Iowans have a range of opportunities to partake in meaningful acts of service to commemorate September 11. Locals can sew Freedom Quilts for family members who have lost loved ones, rev up their motorcycles for an Honor Ride, or participate in a 9/11 memorial. Find details at Volunteer Iowa.
In the Twin Cities, which consistently tops the list for volunteer rate nationwide, about 800 community members will commemorate the Day of Service by repairing homes of veterans and military families. Volunteers also have the opportunity to help repair the damage in North Minneapolis, caused by the tornado in May. Find details at Challenge.gov.
In the Windy City, Chicago Cares is coordinating numerous service events for volunteers to honor the 9/11 anniversary. The city's largest volunteer opportunity -- hosted by the White Sox—calls for about 500 volunteers to help transform McClellan Elementary School by painting murals, installing new structures and helping with other reconstruction tasks, according to CBS. Operation Support Our Troops Illinois invites seniors, 55 and up, to write letters of thanks to the military men and women currently serving our country.Honoring service members continues in Bridgeview, Ill. where the Arab American Family Services plant trees at Commissioners Park.
The city of Montgomery is going so far as to say that service trumps work when it comes to commemorating 9/11. Service opportunities begin Friday, with the city urging businesses to allow three hours off for employees to give back. The 9/11 signature project offers service projects, safety training, disaster awareness and preparedness information to benefit disabled and homeless veterans, seniors, youth and at-risk families. The town continues to come together for volunteer projects dedicated to veterans, service members and first responders. Find details at HandsOn River Region.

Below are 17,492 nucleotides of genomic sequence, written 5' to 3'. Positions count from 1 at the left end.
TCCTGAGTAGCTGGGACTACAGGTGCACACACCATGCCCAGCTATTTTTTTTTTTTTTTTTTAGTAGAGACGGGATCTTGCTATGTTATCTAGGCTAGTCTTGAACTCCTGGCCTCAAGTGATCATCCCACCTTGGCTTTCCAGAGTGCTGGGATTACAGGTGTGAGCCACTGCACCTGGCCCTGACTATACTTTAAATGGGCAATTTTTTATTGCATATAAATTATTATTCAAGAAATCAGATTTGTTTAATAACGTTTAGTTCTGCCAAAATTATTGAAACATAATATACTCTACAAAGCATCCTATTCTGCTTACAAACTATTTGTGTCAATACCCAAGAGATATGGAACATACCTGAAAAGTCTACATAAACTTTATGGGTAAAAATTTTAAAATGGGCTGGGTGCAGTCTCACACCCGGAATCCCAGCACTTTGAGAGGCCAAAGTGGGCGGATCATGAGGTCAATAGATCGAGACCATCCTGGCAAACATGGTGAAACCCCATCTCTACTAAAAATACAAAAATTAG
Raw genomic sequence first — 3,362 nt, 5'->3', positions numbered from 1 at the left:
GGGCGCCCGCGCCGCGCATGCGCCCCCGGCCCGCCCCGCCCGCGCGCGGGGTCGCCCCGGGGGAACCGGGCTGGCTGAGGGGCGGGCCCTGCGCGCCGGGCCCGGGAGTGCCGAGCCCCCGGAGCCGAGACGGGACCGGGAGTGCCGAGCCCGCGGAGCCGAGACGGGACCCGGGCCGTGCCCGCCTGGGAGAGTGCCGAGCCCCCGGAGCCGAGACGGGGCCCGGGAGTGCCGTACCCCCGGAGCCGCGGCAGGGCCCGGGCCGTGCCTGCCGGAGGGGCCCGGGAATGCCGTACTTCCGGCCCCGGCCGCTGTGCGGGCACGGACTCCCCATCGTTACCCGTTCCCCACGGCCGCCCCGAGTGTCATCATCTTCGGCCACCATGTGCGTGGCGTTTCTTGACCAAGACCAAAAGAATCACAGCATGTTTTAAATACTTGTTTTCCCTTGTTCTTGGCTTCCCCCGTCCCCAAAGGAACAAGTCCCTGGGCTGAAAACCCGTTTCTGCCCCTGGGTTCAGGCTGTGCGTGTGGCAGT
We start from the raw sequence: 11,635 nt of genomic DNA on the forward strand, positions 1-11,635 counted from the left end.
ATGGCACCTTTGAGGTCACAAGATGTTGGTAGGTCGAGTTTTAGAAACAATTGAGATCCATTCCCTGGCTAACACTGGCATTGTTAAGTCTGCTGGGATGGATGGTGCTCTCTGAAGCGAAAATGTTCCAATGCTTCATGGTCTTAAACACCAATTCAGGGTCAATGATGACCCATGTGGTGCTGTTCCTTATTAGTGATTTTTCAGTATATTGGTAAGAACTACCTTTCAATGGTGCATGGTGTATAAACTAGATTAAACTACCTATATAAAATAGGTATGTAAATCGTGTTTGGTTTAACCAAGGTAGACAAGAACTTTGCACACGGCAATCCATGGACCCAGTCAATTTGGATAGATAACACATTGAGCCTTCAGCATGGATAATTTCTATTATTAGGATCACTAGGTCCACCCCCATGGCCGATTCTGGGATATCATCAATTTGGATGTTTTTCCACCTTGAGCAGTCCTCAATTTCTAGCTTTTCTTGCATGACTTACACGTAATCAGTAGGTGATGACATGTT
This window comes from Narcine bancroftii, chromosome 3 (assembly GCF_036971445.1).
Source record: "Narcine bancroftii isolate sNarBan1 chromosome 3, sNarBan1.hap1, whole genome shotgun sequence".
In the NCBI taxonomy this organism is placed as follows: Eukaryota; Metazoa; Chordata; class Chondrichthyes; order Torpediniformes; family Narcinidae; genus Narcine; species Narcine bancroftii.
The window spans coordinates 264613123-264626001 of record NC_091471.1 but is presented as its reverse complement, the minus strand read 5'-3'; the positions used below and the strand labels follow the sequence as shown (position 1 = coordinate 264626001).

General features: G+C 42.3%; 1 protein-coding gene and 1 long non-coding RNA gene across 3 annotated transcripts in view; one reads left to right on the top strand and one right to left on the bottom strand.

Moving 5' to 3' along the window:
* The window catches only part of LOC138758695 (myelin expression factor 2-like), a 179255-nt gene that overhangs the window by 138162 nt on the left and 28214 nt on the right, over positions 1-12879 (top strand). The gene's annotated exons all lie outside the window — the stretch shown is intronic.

The Texas Rangers and the Volunteer Center of North Texas will host the third annual North TexasVolunteer Challenge (NTVC) as part of the National Day of Service and Remembrance. This four-hour service project brings together people to raise funds for more than 1,700 nonprofit organizations that represent a range of causes.
Volunteer Florida aims to mobilize residents of all ages to engage in the spirit of service that brought people together in the aftermath of the September 11 attacks. In Broward County, volunteers can participate in service projects at Dr. Martin Luther King Jr. Elementary School. In Lauderhill, Fla. locals can share their feelings of gratitude by writing letters to soldiers and 9/11 first responders. Those up for an athletic challenge can run a 5K in Fort Lauderdale to honor first responders and military families on Sept. 10. For a full list of service opportunities, check out Florida Remembers.